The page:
Two years ago, in the widely publicized case of Citizens United vs. the Federal Election Commission, the Supreme Court ruled that corporations could not be barred from spending money to advocate for the election or defeat of candidates. Coming on the heels of that decision, the court also ruled in SpeechNow.org vs. the Federal Election Commission that limiting the amount individuals or corporations can contribute to political action committees is unconstitutional. Taken in conjunction, the cases gave birth to the relatively new phenomenon of “SuperPACs,” which we are watching unfold during this year’s presidential campaign.
In both cases, the rulings only applied to federal elections — Congress and the presidency. It had still been widely believed that states were free to regulate state and local elections, however they saw fit.
On Monday, the Supreme Court, ruling in the matter of American Tradition Partnership vs. Bullock, reaffirmed the Citizens United ruling and extended it to cover state political races, as well. In other words, the floodgates are open. If you thought political campaigns were all about money before, you haven’t seen anything yet.
Now, it is true that money does not automatically mean victory in political campaigns. If it did, Kentucky would be in the midst of Bruce Lunsford’s second term as governor. But money certainly doesn’t hurt, and it does have an all-time winning record.
Taken together, the three rulings have been either bemoaned as the death of democracy or hailed as a major victory for free-speech rights. We’re not sure how history will ultimately judge this monumental shift in campaign finance, but we do not believe our forefathers sought to minimize corporate influence in politics without cause.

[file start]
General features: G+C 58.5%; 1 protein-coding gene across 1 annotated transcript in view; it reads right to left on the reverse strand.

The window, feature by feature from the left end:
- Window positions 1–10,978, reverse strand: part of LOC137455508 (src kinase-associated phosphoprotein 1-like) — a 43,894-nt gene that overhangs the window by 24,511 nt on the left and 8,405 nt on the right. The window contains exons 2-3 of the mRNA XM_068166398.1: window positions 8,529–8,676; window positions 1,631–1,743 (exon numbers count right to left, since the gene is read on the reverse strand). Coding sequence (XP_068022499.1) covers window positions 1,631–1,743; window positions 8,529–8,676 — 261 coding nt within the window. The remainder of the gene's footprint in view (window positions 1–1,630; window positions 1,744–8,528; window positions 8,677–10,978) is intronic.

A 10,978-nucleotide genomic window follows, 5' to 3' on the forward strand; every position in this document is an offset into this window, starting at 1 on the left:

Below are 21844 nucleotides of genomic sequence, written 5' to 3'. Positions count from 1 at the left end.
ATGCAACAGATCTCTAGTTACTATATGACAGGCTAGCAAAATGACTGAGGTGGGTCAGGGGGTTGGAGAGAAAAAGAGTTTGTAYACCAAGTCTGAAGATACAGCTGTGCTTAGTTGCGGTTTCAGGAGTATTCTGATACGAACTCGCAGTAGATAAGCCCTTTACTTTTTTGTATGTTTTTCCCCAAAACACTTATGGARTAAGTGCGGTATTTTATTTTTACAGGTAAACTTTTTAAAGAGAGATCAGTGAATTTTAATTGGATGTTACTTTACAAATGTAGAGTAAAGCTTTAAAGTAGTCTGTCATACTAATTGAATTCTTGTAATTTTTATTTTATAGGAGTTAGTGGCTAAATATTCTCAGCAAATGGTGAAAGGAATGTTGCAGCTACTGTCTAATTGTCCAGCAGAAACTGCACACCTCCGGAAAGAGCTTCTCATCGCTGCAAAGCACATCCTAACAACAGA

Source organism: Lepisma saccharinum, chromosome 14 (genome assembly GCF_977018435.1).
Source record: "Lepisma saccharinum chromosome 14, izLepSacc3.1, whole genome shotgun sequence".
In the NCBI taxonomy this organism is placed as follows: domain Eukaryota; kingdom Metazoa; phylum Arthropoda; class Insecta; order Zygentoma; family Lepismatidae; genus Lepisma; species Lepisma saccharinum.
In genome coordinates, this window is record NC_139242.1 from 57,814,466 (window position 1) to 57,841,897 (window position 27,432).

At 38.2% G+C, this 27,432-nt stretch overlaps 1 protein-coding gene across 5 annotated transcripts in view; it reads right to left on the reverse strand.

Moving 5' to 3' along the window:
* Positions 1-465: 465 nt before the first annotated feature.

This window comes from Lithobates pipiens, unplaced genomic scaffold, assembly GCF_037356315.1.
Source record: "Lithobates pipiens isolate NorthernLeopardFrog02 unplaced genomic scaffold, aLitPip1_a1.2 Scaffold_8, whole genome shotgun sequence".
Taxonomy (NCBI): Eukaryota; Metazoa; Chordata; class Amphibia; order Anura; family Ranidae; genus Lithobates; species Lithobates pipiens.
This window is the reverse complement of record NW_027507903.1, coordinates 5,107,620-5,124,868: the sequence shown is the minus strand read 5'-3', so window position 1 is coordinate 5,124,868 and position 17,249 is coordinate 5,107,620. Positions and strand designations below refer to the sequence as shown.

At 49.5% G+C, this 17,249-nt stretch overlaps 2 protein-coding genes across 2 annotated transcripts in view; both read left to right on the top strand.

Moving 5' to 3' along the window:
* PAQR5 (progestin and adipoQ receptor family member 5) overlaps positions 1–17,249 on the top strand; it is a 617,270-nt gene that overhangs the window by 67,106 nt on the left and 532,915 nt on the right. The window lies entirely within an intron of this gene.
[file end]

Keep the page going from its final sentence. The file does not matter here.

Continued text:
Such questions were at the forefront of Kentuckian’s minds at the turn of the last century, as politicians wrestled with the influence of railroads in politics. Before it was all settled, the state would be brought to the brink of civil war and William Goebel would become the nation’s only governor assassinated while in office. Goebel’s murder would make him a martyr and would lead to a ban on corporations providing “money, privilege, favor or other thing of value to any political or quasi-political organization.”
A monument to Goebel now stands on the grounds of the old State Capitol in Frankfort, not far from the spot where an assassin’s bullet felled him. At its base is inscribed the quote for which he is best remembered: “The question is: Are the corporations the masters or servants of the people?”
Kentuckians, along with all Americans, must now confront that question once again.
— The Floyd County Times